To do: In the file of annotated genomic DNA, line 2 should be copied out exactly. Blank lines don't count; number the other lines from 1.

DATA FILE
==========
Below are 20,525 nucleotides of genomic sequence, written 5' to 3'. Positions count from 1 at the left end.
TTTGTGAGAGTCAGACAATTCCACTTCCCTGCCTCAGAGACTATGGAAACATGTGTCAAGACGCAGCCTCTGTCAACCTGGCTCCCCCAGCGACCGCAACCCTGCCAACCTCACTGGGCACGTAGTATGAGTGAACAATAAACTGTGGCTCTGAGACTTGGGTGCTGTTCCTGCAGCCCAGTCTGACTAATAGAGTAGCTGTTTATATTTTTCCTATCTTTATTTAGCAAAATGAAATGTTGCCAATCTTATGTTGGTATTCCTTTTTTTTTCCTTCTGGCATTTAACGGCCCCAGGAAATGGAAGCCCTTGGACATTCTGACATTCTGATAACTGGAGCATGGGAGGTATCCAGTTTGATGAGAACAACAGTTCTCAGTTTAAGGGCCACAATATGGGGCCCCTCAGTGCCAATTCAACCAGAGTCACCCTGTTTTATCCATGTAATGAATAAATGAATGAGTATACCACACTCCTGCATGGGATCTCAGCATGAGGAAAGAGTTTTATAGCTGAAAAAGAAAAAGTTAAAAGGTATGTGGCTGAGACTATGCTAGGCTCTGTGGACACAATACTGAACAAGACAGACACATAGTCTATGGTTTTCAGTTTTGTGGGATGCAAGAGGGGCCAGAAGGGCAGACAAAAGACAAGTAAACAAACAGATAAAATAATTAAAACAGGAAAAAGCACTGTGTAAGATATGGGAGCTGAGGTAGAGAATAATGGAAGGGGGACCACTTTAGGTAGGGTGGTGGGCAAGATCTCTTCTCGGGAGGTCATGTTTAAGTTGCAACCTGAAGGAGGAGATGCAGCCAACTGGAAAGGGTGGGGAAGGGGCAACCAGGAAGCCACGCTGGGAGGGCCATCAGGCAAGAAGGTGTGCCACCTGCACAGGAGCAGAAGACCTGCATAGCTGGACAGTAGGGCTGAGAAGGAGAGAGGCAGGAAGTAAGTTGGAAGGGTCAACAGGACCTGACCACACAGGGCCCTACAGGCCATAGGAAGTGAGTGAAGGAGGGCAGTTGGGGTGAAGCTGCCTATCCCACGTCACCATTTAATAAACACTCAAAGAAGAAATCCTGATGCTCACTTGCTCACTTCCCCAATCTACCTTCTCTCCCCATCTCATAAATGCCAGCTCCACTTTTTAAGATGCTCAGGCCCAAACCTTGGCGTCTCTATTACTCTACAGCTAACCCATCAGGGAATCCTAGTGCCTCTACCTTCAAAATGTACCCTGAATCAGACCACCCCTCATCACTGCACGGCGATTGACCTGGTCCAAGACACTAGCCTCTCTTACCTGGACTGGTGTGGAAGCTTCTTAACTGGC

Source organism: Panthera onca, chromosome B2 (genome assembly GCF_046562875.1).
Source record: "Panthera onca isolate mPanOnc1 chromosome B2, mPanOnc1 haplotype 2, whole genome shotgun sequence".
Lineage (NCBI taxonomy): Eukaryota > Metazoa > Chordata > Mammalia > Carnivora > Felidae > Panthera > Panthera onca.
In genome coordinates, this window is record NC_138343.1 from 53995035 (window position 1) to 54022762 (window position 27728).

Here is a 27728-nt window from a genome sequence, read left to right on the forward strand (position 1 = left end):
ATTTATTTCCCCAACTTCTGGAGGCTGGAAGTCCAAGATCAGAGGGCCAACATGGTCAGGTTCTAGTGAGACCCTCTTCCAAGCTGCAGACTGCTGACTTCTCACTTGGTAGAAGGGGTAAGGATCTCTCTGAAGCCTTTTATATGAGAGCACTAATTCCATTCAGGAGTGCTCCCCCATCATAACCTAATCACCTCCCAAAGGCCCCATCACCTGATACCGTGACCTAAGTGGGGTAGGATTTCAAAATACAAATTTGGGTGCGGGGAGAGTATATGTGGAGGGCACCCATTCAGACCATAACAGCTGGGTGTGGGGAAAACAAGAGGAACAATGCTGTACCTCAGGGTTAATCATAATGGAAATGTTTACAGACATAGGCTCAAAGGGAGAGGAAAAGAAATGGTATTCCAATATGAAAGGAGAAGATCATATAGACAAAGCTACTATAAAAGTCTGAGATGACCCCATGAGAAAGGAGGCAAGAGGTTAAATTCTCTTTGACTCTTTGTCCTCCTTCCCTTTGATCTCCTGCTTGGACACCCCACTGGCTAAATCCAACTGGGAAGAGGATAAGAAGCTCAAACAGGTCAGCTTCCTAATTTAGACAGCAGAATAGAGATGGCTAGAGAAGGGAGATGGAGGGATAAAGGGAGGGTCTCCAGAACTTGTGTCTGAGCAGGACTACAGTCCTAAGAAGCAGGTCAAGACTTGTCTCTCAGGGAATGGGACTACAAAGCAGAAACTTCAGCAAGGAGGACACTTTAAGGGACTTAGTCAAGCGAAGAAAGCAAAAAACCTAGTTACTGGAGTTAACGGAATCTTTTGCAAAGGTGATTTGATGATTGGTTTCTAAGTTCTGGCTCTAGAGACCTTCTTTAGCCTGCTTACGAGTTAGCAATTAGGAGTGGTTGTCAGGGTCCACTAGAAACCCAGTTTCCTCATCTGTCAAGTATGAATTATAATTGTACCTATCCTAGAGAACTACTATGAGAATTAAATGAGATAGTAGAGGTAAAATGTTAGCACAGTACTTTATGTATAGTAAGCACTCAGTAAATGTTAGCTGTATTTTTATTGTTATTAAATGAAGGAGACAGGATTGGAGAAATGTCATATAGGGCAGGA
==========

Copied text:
TTTGTGAGAGTCAGACAATTCCACTTCCCTGCCTCAGAGACTATGGAAACATGTGTCAAGACGCAGCCTCTGTCAACCTGGCTCCCCCAGCGACCGCAACCCTGCCAACCTCACTGGGCACGTAGTATGAGTGAACAATAAACTGTGGCTCTGAGACTTGGGTGCTGTTCCTGCAGCCCAGTCTGACTAATAGAGTAGCTGTTTATATTTTTCCTATCTTTATTTAGCAAAATGAAATGTTGCCAATCTTATGTTGGTATTCCTTTTTTTTTCCTTCTGGCATTTAACGGCCCCAGGAAATGGAAGCCCTTGGACATTCTGACATTCTGATAACTGGAGCATGGGAGGTATCCAGTTTGATGAGAACAACAGTTCTCAGTTTAAGGGCCACAATATGGGGCCCCTCAGTGCCAATTCAACCAGAGTCACCCTGTTTTATCCATGTAATGAATAAATGAATGAGTATACCACACTCCTGCATGGGATCTCAGCATGAGGAAAGAGTTTTATAGCTGAAAAAGAAAAAGTTAAAAGGTATGTGGCTGAGACTATGCTAGGCTCTGTGGACACAATACTGAACAAGACAGACACATAGTCTATGGTTTTCAGTTTTGTGGGATGCAAGAGGGGCCAGAAGGGCAGACAAAAGACAAGTAAACAAACAGATAAAATAATTAAAACAGGAAAAAGCACTGTGTAAGATATGGGAGCTGAGGTAGAGAATAATGGAAGGGGGACCACTTTAGGTAGGGTGGTGGGCAAGATCTCTTCTCGGGAGGTCATGTTTAAGTTGCAACCTGAAGGAGGAGATGCAGCCAACTGGAAAGGGTGGGGAAGGGGCAACCAGGAAGCCACGCTGGGAGGGCCATCAGGCAAGAAGGTGTGCCACCTGCACAGGAGCAGAAGACCTGCATAGCTGGACAGTAGGGCTGAGAAGGAGAGAGGCAGGAAGTAAGTTGGAAGGGTCAACAGGACCTGACCACACAGGGCCCTACAGGCCATAGGAAGTGAGTGAAGGAGGGCAGTTGGGGTGAAGCTGCCTATCCCACGTCACCATTTAATAAACACTCAAAGAAGAAATCCTGATGCTCACTTGCTCACTTCCCCAATCTACCTTCTCTCCCCATCTCATAAATGCCAGCTCCACTTTTTAAGATGCTCAGGCCCAAACCTTGGCGTCTCTATTACTCTACAGCTAACCCATCAGGGAATCCTAGTGCCTCTACCTTCAAAATGTACCCTGAATCAGACCACCCCTCATCACTGCACGGCGATTGACCTGGTCCAAGACACTAGCCTCTCTTACCTGGACTGGTGTGGAAGCTTCTTAACTGGC